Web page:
New Google algorithm removes Holocaust denial sites from search results

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After facing considerable backlash over its most popular product, Search, Google has made some major changes.
Earlier this week, we reported that the first result for a query in the U.K. on whether the Holocaust happened claimed it did not — and that the result was returned from a white supremacist website. Now, Google has changed its algorithm to remove that result (and other denial sites) altogether.
This is an improvement over a previous fix, which simply bumped the search result down a bit in popularity. Now, it appears to be completely gone. Of course, it’s unclear how lasting a fix this is, and this certainly won’t be the only problematic query (with even more problematic search results) Google will have to reckon with.
It’s not the first time Google has been in hot water for its auto-complete and search results — an earlier review by The Guardian found how some auto-complete results suggested searching for “are jews evil,” “are women evil,” and “are muslims bad.”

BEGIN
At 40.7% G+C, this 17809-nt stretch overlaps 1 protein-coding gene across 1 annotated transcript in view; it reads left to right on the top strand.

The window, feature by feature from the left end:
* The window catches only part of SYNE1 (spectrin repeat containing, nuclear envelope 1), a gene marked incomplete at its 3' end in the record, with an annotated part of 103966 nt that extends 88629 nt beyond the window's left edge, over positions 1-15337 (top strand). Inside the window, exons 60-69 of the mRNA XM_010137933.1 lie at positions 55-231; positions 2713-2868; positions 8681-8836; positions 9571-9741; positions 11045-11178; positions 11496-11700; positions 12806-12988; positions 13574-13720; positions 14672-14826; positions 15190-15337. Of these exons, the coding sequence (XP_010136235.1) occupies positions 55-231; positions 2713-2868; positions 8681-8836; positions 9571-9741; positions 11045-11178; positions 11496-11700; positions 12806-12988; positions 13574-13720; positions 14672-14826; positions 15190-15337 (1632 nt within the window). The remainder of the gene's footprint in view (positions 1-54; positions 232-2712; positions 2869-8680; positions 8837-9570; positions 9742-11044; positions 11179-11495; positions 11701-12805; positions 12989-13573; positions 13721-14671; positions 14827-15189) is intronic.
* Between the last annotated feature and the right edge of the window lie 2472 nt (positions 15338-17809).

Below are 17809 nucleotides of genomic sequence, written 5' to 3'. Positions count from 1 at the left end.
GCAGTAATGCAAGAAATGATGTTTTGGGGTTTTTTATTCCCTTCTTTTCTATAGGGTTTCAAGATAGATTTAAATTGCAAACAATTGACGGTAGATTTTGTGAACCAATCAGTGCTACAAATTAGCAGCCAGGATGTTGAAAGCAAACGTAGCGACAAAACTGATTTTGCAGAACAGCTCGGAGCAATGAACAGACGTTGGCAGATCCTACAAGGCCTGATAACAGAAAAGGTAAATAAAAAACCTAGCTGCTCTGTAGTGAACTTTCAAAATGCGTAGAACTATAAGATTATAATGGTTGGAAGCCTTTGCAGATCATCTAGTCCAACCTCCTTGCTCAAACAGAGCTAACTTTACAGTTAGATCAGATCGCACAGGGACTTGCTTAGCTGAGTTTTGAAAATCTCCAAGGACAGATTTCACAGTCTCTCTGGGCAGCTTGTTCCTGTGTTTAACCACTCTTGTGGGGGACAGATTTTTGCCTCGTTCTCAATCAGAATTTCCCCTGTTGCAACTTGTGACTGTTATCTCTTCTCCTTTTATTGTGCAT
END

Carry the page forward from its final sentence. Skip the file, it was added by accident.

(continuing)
Worse yet, before Google issued its fix, several top results answered the queries about the Holocaust’s legitimacy in the affirmative with links to anti-Semitic and hate websites, with one top result even offering reasons as to “why Hitler was one of the good guys.”
When we reached out to Google, the company said its mission is to offer users diverse content from a variety of sources, but it doesn’t always “get it right.”
“Google was built on providing people with high-quality and authoritative results for their search queries,” a spokesperson told Digital Trends. “We strive to give users a breadth of diverse content from variety of sources and we’re committed to the principle of a free and open web. Judging which pages on the web best answer a query is a challenging problem and we don’t always get it right.”
When “non-authoritative information” ranks high in its results, the company says it develops scaleable and automated methods to fix the problem, “rather than manually removing these one by one.” 
“We recently made improvements to our algorithm that will help surface more high quality, credible content on the web,” the spokesperson said. “We’ll continue to change our algorithms over time in order to tackle these challenges.”
Tech companies are increasingly facing criticism for perpetuating fake news. Facebook and Google are taking the issue seriously and have pledged to fix it — the former’s plan includes hiring a team of fact-checkers to eliminate fake news in its feed.

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